Over time, I saw how Mr. Boo was making positive changes.  He stopped sucking his thumb, he obeyed better, and basically he developed a need to please.  With each positive change, I saw my new husband loosen up and outwardly show more affection and approval.  Remember:  a mother's love is non-conditional and a father's love is conditional.  Before, in America, AbuBoo would be a visiting dad who could not, in his own mind, afford risking displeasure from his son.  The fun once-a-week father with few boundaries spoils his offspring.  This becomes a kind of weird reversal, i.e., the father's love becomes non-conditional and the mother's love therefore has to balance it out with a conditional love.  Think "Good Cop/Bad Cop". 

For the first time, I really was in a parenting relationship.  I got to experience the balanced life with an active partner.  I could stop being The Everything in my child's life.  I could be the parent who gets help.  It wasn't the big wonderful Hallmark "Happy Father's Day," card.  It hurt almost as much as birthing or weaning.  In a way, it was me who needed to wean myself from my son.  I could leave him under the care of this man and his family and feel like he would be safe.  Alhumdulillah.

At the same time, my husband was needing to redefine himself with his family.  We faced some friction with his family.  He was their baby.  I married ANOTHER baby.  In fact, I seem to marry only babies.  Youngest children are the ones who are the least confined and defined by family traditions.  To marry me, does seem to mean breaking away from the norm.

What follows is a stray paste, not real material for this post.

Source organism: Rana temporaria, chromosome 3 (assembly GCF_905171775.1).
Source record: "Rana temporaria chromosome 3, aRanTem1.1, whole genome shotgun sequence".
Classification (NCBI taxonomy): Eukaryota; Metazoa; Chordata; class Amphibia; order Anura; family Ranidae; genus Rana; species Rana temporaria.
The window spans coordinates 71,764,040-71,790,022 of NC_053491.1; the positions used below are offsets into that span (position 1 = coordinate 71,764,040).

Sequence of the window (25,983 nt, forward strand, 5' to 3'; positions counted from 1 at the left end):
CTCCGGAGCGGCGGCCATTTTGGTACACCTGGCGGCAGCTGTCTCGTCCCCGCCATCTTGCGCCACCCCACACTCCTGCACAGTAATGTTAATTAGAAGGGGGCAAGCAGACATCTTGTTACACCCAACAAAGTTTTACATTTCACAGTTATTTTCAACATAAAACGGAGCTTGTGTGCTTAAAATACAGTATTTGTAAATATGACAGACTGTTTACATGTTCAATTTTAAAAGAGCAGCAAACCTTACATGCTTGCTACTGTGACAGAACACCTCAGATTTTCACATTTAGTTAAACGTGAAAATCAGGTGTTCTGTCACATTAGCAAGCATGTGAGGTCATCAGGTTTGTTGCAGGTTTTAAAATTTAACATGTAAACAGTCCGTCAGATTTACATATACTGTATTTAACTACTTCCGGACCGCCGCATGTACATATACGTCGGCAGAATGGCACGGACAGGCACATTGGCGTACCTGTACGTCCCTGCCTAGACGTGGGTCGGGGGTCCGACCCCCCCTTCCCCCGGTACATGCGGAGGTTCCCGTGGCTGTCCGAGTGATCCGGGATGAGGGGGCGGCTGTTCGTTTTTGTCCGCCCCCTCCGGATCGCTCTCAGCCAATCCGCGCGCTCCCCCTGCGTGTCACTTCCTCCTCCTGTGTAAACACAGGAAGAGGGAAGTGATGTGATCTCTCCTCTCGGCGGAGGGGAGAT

Egyptians love to yell.  They yell when they are happy and yell when they are mad.  Basically, they yell most of the time.  There is such noise pollution in Egypt from the the cars honking, people yelling in the street, the Quran playing in the home, the TV on full blast, and the people yelling inside the home. 

I thought, when we moved to our little honeymoon cottage, that I could get away from a fair amount of that.  We were living on a quiet street.  We only turned the TV on to watch a show and then we would turn it off.  We didn't yell to be heard. 

So, imagine my surprise when the family started coming over to our place to chillax.  I would come home from a hard day at work and find the whole posse plunked down in the salon.  My needs had to be submerged for the moment while I played hostess.  Everyone got a glass of pop or a cup of tea.  I passed cookies, candy or fruit.  Alhudulillah I've played the part before so I knew what to do.

When there was a problem, the family would show up again.  Once, during a family meal at the Grandma's, I had asked in Arabic how the tile was coming along in "my house".  The Grandma flipped out.  She thought, in her limited capacity that I was trying to claim her property.  She yelled at us in her house (and I better not forget it was hers).  We retreated to our house AND the whole family followed.